Thursday, April 20, 2017

Harriet Craig (1950)

          Harriet Craig is a 1950 drama film noir based on the 1925 play Craig’s Wife, by George Kelly.  The sharp screenplay was written by Anne Froelick and James Gunn, and the film was directed by Vincent Sherman, who is also known for films such as Adventures of Don Juan, Mr. Skeffington, Old Acquaintance, The Young Philadelphians, and more.  Harriet Craig stars Joan Crawford, in her and Vincent Sherman’s second of three collaborations.  It also features Wendell Corey as a solid leading man, and others.
          Harriet Craig, played by Joan Crawford, is the wife of Wendell Corey’s character, Walter Craig.  She is a controlling, neurotic, manipulative wife and person in general, herself having money to her name.  Early on, she tells her psychiatrist that she hasn’t had children because her husband doesn’t like them.  But we soon find out that her husband believes she is unable to have them and himself finds it one of the greatest disappointments of his relationship with her.  Then there’s her cousin Clare, played by K.T. Stevens, who Harriet treats at times more like a servant than a relative, and whom she lies to as well.  Then she has servants, who no doubt get treated badly throughout the film as well.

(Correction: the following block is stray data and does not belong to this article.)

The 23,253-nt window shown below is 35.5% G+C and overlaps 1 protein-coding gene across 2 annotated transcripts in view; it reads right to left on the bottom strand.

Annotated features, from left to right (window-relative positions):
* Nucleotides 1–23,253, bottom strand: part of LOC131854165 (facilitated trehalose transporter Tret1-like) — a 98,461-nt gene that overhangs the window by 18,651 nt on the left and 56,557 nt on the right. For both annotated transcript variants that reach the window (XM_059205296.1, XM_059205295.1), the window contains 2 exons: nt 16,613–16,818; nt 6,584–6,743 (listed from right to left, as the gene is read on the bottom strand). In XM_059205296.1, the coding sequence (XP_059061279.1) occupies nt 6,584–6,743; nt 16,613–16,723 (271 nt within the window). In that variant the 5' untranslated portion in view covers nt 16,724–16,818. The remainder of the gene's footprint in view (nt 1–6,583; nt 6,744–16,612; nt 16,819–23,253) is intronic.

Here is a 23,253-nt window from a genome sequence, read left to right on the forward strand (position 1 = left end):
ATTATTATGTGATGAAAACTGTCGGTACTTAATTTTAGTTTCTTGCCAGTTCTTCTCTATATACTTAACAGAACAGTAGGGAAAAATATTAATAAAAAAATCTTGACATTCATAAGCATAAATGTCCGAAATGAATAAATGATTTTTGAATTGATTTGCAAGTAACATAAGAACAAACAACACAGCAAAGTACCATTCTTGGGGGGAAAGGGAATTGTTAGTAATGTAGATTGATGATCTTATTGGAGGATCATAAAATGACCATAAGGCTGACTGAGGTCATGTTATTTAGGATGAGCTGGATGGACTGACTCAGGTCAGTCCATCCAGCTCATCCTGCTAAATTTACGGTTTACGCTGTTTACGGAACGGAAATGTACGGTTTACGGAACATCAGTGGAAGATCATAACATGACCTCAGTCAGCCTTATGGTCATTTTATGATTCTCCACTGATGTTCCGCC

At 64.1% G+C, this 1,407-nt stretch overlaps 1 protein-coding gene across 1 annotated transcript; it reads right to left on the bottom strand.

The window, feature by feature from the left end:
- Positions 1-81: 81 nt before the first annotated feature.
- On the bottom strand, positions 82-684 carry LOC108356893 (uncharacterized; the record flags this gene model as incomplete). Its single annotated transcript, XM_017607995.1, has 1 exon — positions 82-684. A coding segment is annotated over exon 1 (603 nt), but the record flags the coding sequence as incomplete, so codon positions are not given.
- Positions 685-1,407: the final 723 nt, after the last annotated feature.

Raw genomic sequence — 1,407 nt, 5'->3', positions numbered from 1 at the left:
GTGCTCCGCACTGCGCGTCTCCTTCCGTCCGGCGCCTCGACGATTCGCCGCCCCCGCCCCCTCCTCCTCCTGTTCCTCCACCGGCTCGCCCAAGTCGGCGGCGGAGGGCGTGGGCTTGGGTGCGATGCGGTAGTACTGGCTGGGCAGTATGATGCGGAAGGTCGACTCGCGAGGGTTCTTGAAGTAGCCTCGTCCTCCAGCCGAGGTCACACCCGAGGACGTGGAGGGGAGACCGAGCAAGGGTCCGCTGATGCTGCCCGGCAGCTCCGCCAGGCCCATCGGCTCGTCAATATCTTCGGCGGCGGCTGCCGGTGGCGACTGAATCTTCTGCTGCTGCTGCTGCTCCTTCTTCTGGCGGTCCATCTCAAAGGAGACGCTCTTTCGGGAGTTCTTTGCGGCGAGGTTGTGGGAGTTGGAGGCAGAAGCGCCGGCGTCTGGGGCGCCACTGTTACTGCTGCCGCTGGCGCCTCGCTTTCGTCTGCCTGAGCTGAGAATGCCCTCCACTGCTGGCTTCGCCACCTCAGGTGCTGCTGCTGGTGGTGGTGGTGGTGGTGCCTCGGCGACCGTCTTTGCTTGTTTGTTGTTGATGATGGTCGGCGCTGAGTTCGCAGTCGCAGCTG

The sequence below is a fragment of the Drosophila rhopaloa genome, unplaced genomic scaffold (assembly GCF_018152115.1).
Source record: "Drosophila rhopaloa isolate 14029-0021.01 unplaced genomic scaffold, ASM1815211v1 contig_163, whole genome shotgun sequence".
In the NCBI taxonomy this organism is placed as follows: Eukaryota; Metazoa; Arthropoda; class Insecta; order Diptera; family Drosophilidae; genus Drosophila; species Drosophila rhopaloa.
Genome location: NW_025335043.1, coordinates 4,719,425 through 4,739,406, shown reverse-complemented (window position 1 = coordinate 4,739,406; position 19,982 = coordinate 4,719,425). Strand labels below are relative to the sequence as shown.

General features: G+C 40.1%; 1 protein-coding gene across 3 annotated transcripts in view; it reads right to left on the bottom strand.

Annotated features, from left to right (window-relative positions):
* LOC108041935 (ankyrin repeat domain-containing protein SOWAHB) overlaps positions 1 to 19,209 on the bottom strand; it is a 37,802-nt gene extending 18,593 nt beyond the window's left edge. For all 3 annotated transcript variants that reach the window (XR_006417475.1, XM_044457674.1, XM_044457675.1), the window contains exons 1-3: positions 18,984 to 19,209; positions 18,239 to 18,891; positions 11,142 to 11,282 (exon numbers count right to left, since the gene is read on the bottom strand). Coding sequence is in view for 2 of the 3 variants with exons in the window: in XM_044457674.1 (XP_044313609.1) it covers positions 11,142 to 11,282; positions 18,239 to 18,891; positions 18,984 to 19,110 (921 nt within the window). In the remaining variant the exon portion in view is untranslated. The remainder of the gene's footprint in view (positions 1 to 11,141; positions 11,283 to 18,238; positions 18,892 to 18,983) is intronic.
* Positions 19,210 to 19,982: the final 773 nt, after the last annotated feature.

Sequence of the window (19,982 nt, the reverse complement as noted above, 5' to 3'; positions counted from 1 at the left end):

For how truly devious of a woman Harriet Craig continually proves herself to be, Joan Crawford surely had me glued to the screen.  At times, I sympathized with her, at other times I found it difficult to.  It delves into her childhood and the fact that it wasn’t a very good one, perhaps responsible for her apparent personality disorder.  I’ve never seen a Joan Crawford performance I didn’t like, but this one is perhaps one of the most memorable I’ve yet seen.  I’m surprised this wasn’t nominated for an Academy Award, perhaps because it wasn’t very commercially successful.  Either way, you’ll feel truly bad for Mr. Craig and everyone else in the Craig household throughout the picture.  And the tension between the two of them, Mr. and Mrs. Craig, at times is palpable.  If you were looking for a happy movie, this isn’t it.  This is full on film noir drama at its finest.  For Joan Crawford’s performance alone I’d give a good review, but this film as a whole is fantastic.  I give it 3.5 out of 4 stars!

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